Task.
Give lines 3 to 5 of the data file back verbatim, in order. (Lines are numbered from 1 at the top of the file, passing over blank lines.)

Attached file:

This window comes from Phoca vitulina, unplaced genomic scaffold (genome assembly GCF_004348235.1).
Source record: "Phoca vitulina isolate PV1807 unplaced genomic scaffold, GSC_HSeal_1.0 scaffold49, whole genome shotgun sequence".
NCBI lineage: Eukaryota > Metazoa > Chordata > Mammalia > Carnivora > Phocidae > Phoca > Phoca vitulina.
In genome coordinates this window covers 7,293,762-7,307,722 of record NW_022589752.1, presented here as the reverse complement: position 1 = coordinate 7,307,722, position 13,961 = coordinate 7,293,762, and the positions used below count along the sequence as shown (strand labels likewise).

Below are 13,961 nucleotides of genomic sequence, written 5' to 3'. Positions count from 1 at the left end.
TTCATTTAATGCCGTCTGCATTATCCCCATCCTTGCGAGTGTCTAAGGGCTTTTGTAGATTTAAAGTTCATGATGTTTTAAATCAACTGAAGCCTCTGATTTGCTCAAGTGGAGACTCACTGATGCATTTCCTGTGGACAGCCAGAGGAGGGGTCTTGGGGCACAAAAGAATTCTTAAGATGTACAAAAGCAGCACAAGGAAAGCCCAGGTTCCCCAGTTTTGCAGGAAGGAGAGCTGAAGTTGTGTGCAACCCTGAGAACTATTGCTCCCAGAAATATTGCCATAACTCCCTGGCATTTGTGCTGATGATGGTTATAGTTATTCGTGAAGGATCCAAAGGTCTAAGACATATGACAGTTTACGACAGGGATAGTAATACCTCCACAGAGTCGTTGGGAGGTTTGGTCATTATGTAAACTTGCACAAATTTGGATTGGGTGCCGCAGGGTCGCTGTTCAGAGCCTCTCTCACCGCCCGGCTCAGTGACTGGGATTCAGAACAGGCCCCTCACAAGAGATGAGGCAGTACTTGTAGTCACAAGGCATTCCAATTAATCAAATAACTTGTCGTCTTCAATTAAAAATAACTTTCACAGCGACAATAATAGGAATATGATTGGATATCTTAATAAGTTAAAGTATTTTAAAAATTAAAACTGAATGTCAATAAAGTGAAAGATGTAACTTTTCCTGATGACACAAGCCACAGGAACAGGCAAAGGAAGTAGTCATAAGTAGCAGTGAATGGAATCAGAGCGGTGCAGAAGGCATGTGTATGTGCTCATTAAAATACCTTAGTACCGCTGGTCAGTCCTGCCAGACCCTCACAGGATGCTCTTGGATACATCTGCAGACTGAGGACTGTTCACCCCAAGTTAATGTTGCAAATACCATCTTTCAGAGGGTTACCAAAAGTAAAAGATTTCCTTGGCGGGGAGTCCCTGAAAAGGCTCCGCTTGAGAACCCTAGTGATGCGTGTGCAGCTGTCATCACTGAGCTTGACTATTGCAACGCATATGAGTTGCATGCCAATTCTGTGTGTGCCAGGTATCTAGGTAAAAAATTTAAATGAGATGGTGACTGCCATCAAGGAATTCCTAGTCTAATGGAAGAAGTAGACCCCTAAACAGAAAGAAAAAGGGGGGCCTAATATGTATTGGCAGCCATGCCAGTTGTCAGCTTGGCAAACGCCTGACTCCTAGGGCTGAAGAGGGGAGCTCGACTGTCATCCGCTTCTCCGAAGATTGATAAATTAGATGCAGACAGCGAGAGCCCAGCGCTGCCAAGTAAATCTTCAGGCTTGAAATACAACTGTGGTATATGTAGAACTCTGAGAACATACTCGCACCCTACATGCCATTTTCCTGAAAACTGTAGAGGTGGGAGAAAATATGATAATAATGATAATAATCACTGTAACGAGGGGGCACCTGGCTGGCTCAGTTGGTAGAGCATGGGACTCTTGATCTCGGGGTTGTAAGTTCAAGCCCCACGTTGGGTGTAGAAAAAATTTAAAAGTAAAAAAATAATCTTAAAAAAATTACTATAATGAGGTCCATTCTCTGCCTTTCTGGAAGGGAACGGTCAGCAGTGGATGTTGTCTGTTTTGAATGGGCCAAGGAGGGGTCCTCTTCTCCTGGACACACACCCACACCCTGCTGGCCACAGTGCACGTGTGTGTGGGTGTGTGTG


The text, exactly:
NCBI lineage: Eukaryota > Metazoa > Chordata > Mammalia > Carnivora > Phocidae > Phoca > Phoca vitulina.
In genome coordinates this window covers 7,293,762-7,307,722 of record NW_022589752.1, presented here as the reverse complement: position 1 = coordinate 7,307,722, position 13,961 = coordinate 7,293,762, and the positions used below count along the sequence as shown (strand labels likewise).

Below are 13,961 nucleotides of genomic sequence, written 5' to 3'. Positions count from 1 at the left end.